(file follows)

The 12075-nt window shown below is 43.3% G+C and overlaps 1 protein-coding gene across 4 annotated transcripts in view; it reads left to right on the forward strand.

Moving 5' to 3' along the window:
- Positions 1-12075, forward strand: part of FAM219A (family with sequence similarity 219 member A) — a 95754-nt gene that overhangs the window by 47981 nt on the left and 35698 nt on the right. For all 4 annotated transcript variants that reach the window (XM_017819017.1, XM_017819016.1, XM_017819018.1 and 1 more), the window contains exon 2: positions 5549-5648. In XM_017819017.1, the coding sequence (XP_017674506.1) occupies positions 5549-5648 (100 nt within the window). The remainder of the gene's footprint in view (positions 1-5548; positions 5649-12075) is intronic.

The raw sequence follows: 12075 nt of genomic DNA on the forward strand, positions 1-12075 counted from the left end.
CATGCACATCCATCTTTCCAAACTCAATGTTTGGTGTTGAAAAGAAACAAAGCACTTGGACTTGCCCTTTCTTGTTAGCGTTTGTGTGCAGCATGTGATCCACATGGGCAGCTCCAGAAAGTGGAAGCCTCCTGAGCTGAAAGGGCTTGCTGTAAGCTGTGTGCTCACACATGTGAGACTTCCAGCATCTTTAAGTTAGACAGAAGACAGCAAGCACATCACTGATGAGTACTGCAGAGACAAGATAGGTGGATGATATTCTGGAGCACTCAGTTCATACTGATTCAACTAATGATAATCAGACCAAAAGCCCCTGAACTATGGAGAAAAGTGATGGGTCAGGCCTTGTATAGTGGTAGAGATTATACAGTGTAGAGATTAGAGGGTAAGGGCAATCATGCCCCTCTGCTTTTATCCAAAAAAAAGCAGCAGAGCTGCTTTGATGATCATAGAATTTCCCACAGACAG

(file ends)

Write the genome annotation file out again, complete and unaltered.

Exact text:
The 12075-nt window shown below is 43.3% G+C and overlaps 1 protein-coding gene across 4 annotated transcripts in view; it reads left to right on the forward strand.

Moving 5' to 3' along the window:
- Positions 1-12075, forward strand: part of FAM219A (family with sequence similarity 219 member A) — a 95754-nt gene that overhangs the window by 47981 nt on the left and 35698 nt on the right. For all 4 annotated transcript variants that reach the window (XM_017819017.1, XM_017819016.1, XM_017819018.1 and 1 more), the window contains exon 2: positions 5549-5648. In XM_017819017.1, the coding sequence (XP_017674506.1) occupies positions 5549-5648 (100 nt within the window). The remainder of the gene's footprint in view (positions 1-5548; positions 5649-12075) is intronic.

The raw sequence follows: 12075 nt of genomic DNA on the forward strand, positions 1-12075 counted from the left end.
CATGCACATCCATCTTTCCAAACTCAATGTTTGGTGTTGAAAAGAAACAAAGCACTTGGACTTGCCCTTTCTTGTTAGCGTTTGTGTGCAGCATGTGATCCACATGGGCAGCTCCAGAAAGTGGAAGCCTCCTGAGCTGAAAGGGCTTGCTGTAAGCTGTGTGCTCACACATGTGAGACTTCCAGCATCTTTAAGTTAGACAGAAGACAGCAAGCACATCACTGATGAGTACTGCAGAGACAAGATAGGTGGATGATATTCTGGAGCACTCAGTTCATACTGATTCAACTAATGATAATCAGACCAAAAGCCCCTGAACTATGGAGAAAAGTGATGGGTCAGGCCTTGTATAGTGGTAGAGATTATACAGTGTAGAGATTAGAGGGTAAGGGCAATCATGCCCCTCTGCTTTTATCCAAAAAAAAGCAGCAGAGCTGCTTTGATGATCATAGAATTTCCCACAGACAG